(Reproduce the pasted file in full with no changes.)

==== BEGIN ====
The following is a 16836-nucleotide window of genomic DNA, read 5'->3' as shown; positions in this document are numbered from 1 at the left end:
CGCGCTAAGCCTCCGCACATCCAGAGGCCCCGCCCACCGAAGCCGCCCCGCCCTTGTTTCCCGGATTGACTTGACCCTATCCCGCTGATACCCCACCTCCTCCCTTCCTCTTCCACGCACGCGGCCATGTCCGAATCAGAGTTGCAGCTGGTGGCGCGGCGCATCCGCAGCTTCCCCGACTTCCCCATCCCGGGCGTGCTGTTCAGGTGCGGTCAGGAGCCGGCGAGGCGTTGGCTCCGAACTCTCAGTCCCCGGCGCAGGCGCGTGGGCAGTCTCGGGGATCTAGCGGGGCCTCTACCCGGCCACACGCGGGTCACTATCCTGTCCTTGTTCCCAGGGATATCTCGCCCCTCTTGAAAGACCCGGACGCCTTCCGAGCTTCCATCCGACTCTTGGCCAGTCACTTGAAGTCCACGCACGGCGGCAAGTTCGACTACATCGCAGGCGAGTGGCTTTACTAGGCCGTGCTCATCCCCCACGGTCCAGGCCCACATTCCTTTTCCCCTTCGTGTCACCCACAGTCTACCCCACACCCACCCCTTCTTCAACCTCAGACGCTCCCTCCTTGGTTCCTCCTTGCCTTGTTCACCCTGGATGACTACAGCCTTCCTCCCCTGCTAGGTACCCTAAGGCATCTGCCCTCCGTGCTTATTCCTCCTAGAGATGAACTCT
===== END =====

The following is a 16836-nucleotide window of genomic DNA, read 5'->3' as shown; positions in this document are numbered from 1 at the left end:
CGCGCTAAGCCTCCGCACATCCAGAGGCCCCGCCCACCGAAGCCGCCCCGCCCTTGTTTCCCGGATTGACTTGACCCTATCCCGCTGATACCCCACCTCCTCCCTTCCTCTTCCACGCACGCGGCCATGTCCGAATCAGAGTTGCAGCTGGTGGCGCGGCGCATCCGCAGCTTCCCCGACTTCCCCATCCCGGGCGTGCTGTTCAGGTGCGGTCAGGAGCCGGCGAGGCGTTGGCTCCGAACTCTCAGTCCCCGGCGCAGGCGCGTGGGCAGTCTCGGGGATCTAGCGGGGCCTCTACCCGGCCACACGCGGGTCACTATCCTGTCCTTGTTCCCAGGGATATCTCGCCCCTCTTGAAAGACCCGGACGCCTTCCGAGCTTCCATCCGACTCTTGGCCAGTCACTTGAAGTCCACGCACGGCGGCAAGTTCGACTACATCGCAGGCGAGTGGCTTTACTAGGCCGTGCTCATCCCCCACGGTCCAGGCCCACATTCCTTTTCCCCTTCGTGTCACCCACAGTCTACCCCACACCCACCCCTTCTTCAACCTCAGACGCTCCCTCCTTGGTTCCTCCTTGCCTTGTTCACCCTGGATGACTACAGCCTTCCTCCCCTGCTAGGTACCCTAAGGCATCTGCCCTCCGTGCTTATTCCTCCTAGAGATGAACTCT